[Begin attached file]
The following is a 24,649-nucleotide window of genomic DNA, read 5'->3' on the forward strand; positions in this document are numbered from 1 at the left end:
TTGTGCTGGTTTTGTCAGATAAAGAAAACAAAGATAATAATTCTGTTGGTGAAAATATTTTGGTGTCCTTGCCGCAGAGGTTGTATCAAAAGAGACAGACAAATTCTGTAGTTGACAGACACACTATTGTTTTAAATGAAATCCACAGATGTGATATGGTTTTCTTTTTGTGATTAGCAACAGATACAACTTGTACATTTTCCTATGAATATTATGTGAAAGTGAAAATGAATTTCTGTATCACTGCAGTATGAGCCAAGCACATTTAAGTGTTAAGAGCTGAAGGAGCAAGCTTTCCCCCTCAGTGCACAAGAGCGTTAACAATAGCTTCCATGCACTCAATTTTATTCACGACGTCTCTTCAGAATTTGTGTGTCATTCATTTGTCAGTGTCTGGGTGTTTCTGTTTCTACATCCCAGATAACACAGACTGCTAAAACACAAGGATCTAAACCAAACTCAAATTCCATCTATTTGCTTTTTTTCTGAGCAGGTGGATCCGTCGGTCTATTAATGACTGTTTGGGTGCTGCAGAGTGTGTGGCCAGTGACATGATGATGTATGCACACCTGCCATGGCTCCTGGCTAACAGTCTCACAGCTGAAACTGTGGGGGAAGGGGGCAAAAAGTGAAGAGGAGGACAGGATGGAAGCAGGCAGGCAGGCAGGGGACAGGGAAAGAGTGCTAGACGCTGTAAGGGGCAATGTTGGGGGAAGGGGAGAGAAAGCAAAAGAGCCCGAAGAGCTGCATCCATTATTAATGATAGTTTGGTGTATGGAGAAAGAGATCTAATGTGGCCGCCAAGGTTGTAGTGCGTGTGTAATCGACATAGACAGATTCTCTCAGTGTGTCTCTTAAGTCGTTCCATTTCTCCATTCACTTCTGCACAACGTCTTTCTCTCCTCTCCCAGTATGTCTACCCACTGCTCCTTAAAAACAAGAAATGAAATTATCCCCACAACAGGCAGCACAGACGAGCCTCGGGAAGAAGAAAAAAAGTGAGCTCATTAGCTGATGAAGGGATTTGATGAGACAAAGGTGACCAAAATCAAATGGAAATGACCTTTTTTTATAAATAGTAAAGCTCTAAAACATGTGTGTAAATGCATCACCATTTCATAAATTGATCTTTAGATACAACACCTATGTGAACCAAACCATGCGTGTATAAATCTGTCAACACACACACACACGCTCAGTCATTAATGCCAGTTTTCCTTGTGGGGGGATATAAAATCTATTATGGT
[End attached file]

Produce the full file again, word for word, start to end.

The following is a 24,649-nucleotide window of genomic DNA, read 5'->3' on the forward strand; positions in this document are numbered from 1 at the left end:
TTGTGCTGGTTTTGTCAGATAAAGAAAACAAAGATAATAATTCTGTTGGTGAAAATATTTTGGTGTCCTTGCCGCAGAGGTTGTATCAAAAGAGACAGACAAATTCTGTAGTTGACAGACACACTATTGTTTTAAATGAAATCCACAGATGTGATATGGTTTTCTTTTTGTGATTAGCAACAGATACAACTTGTACATTTTCCTATGAATATTATGTGAAAGTGAAAATGAATTTCTGTATCACTGCAGTATGAGCCAAGCACATTTAAGTGTTAAGAGCTGAAGGAGCAAGCTTTCCCCCTCAGTGCACAAGAGCGTTAACAATAGCTTCCATGCACTCAATTTTATTCACGACGTCTCTTCAGAATTTGTGTGTCATTCATTTGTCAGTGTCTGGGTGTTTCTGTTTCTACATCCCAGATAACACAGACTGCTAAAACACAAGGATCTAAACCAAACTCAAATTCCATCTATTTGCTTTTTTTCTGAGCAGGTGGATCCGTCGGTCTATTAATGACTGTTTGGGTGCTGCAGAGTGTGTGGCCAGTGACATGATGATGTATGCACACCTGCCATGGCTCCTGGCTAACAGTCTCACAGCTGAAACTGTGGGGGAAGGGGGCAAAAAGTGAAGAGGAGGACAGGATGGAAGCAGGCAGGCAGGCAGGGGACAGGGAAAGAGTGCTAGACGCTGTAAGGGGCAATGTTGGGGGAAGGGGAGAGAAAGCAAAAGAGCCCGAAGAGCTGCATCCATTATTAATGATAGTTTGGTGTATGGAGAAAGAGATCTAATGTGGCCGCCAAGGTTGTAGTGCGTGTGTAATCGACATAGACAGATTCTCTCAGTGTGTCTCTTAAGTCGTTCCATTTCTCCATTCACTTCTGCACAACGTCTTTCTCTCCTCTCCCAGTATGTCTACCCACTGCTCCTTAAAAACAAGAAATGAAATTATCCCCACAACAGGCAGCACAGACGAGCCTCGGGAAGAAGAAAAAAAGTGAGCTCATTAGCTGATGAAGGGATTTGATGAGACAAAGGTGACCAAAATCAAATGGAAATGACCTTTTTTTATAAATAGTAAAGCTCTAAAACATGTGTGTAAATGCATCACCATTTCATAAATTGATCTTTAGATACAACACCTATGTGAACCAAACCATGCGTGTATAAATCTGTCAACACACACACACACGCTCAGTCATTAATGCCAGTTTTCCTTGTGGGGGGATATAAAATCTATTATGGT